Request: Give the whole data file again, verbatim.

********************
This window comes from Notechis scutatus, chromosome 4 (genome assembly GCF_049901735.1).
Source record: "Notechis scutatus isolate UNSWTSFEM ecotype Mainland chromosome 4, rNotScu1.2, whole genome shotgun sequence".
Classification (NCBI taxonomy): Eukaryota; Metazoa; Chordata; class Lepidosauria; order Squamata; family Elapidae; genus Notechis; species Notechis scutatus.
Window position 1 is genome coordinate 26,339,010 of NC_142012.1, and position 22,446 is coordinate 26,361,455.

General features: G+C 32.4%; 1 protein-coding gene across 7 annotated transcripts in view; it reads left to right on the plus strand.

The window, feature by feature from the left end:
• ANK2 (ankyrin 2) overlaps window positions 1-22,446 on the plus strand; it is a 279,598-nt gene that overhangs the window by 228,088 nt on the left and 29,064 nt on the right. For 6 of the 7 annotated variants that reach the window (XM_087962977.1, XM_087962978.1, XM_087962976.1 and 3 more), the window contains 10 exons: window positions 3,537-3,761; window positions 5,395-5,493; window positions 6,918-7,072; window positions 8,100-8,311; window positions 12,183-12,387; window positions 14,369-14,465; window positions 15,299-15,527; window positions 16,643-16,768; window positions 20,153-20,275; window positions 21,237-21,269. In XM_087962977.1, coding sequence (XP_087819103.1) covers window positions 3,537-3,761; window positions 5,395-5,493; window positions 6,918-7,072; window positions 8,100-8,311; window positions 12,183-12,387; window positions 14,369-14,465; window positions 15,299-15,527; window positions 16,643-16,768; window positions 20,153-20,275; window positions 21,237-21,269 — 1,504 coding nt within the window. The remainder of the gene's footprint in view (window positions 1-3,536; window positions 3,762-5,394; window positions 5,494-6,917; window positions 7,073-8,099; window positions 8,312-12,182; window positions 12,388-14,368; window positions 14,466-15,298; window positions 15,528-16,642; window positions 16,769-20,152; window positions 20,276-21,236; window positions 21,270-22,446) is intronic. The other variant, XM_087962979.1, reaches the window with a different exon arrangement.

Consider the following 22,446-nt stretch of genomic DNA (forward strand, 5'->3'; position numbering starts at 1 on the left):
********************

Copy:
This window comes from Notechis scutatus, chromosome 4 (genome assembly GCF_049901735.1).
Source record: "Notechis scutatus isolate UNSWTSFEM ecotype Mainland chromosome 4, rNotScu1.2, whole genome shotgun sequence".
Classification (NCBI taxonomy): Eukaryota; Metazoa; Chordata; class Lepidosauria; order Squamata; family Elapidae; genus Notechis; species Notechis scutatus.
Window position 1 is genome coordinate 26,339,010 of NC_142012.1, and position 22,446 is coordinate 26,361,455.

General features: G+C 32.4%; 1 protein-coding gene across 7 annotated transcripts in view; it reads left to right on the plus strand.

The window, feature by feature from the left end:
• ANK2 (ankyrin 2) overlaps window positions 1-22,446 on the plus strand; it is a 279,598-nt gene that overhangs the window by 228,088 nt on the left and 29,064 nt on the right. For 6 of the 7 annotated variants that reach the window (XM_087962977.1, XM_087962978.1, XM_087962976.1 and 3 more), the window contains 10 exons: window positions 3,537-3,761; window positions 5,395-5,493; window positions 6,918-7,072; window positions 8,100-8,311; window positions 12,183-12,387; window positions 14,369-14,465; window positions 15,299-15,527; window positions 16,643-16,768; window positions 20,153-20,275; window positions 21,237-21,269. In XM_087962977.1, coding sequence (XP_087819103.1) covers window positions 3,537-3,761; window positions 5,395-5,493; window positions 6,918-7,072; window positions 8,100-8,311; window positions 12,183-12,387; window positions 14,369-14,465; window positions 15,299-15,527; window positions 16,643-16,768; window positions 20,153-20,275; window positions 21,237-21,269 — 1,504 coding nt within the window. The remainder of the gene's footprint in view (window positions 1-3,536; window positions 3,762-5,394; window positions 5,494-6,917; window positions 7,073-8,099; window positions 8,312-12,182; window positions 12,388-14,368; window positions 14,466-15,298; window positions 15,528-16,642; window positions 16,769-20,152; window positions 20,276-21,236; window positions 21,270-22,446) is intronic. The other variant, XM_087962979.1, reaches the window with a different exon arrangement.

Consider the following 22,446-nt stretch of genomic DNA (forward strand, 5'->3'; position numbering starts at 1 on the left):